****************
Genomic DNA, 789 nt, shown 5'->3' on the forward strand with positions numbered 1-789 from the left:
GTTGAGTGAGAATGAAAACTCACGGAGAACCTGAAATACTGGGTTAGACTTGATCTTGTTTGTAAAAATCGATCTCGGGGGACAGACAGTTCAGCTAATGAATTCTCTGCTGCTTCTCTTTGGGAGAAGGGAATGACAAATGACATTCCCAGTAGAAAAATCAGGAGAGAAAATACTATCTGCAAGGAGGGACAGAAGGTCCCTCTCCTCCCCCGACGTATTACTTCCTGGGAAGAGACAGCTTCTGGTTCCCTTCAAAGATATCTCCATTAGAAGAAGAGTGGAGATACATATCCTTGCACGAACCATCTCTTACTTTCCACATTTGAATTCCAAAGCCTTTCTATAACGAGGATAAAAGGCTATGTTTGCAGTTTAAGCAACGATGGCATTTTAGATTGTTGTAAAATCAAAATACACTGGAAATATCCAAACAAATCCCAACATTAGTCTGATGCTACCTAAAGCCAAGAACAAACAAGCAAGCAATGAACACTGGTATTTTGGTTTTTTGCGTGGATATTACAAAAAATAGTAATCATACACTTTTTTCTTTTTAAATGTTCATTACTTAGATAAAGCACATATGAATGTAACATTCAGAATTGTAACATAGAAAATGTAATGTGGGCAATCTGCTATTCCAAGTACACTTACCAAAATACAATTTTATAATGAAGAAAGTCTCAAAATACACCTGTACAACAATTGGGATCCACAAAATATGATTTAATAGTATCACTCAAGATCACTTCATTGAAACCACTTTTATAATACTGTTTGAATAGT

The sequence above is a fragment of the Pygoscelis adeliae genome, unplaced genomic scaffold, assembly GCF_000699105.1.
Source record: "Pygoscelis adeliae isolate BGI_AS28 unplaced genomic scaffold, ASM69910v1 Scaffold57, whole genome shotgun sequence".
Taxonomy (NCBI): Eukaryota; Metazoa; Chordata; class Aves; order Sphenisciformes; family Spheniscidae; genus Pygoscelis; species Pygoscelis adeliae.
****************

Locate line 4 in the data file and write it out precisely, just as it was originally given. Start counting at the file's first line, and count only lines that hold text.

Source record: "Pygoscelis adeliae isolate BGI_AS28 unplaced genomic scaffold, ASM69910v1 Scaffold57, whole genome shotgun sequence".